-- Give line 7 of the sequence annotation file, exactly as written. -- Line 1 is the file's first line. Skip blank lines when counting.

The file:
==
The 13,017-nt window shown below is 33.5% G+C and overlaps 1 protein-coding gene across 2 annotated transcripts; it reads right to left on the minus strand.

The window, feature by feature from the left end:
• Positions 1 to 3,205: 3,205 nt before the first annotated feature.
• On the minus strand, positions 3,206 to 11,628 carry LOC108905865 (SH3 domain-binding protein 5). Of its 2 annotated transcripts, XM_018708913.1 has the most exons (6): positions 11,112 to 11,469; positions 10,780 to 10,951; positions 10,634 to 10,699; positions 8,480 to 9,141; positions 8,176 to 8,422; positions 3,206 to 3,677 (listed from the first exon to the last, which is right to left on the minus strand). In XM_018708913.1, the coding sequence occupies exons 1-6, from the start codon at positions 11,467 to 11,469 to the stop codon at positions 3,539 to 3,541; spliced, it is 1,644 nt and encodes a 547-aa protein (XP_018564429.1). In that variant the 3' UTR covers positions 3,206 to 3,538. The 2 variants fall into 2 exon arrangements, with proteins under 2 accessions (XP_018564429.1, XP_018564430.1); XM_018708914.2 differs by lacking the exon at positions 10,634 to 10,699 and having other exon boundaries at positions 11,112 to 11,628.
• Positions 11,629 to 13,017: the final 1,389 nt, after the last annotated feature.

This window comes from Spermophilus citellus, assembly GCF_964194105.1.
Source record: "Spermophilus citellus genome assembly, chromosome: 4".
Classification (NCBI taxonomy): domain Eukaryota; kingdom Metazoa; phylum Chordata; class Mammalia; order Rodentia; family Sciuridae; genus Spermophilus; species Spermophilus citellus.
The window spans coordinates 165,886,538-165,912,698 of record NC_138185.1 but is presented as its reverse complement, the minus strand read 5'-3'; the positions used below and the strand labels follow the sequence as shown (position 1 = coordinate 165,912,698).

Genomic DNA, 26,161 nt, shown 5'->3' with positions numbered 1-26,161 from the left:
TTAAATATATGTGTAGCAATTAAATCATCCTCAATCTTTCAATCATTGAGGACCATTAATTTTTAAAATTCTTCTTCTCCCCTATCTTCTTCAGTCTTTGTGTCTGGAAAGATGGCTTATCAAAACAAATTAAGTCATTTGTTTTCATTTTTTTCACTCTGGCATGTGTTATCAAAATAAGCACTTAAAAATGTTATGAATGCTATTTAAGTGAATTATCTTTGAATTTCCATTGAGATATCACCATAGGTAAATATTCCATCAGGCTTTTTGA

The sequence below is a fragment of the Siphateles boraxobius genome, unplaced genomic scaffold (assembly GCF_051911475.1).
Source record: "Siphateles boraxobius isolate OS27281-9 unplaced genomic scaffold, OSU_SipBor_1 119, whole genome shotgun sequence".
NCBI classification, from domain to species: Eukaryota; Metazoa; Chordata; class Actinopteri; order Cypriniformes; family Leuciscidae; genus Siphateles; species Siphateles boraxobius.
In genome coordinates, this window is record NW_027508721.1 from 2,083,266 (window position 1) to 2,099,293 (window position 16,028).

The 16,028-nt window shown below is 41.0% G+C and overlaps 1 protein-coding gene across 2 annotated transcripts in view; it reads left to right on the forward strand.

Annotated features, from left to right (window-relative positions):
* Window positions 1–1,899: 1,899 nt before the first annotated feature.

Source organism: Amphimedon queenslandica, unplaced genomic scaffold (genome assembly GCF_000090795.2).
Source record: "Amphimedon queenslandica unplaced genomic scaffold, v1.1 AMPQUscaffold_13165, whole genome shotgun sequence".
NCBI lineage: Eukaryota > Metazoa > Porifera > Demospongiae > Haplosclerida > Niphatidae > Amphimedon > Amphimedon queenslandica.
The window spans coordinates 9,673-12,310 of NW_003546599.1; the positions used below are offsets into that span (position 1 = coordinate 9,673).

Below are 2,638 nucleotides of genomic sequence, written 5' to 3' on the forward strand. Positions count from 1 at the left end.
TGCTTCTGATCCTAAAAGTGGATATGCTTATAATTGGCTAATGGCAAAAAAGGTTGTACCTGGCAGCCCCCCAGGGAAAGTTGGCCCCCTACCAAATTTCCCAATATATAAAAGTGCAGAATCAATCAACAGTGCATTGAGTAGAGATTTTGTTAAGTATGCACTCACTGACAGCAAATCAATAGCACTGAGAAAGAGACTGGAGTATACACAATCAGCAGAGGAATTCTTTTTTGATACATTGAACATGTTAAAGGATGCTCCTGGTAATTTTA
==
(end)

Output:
Source record: "Spermophilus citellus genome assembly, chromosome: 4".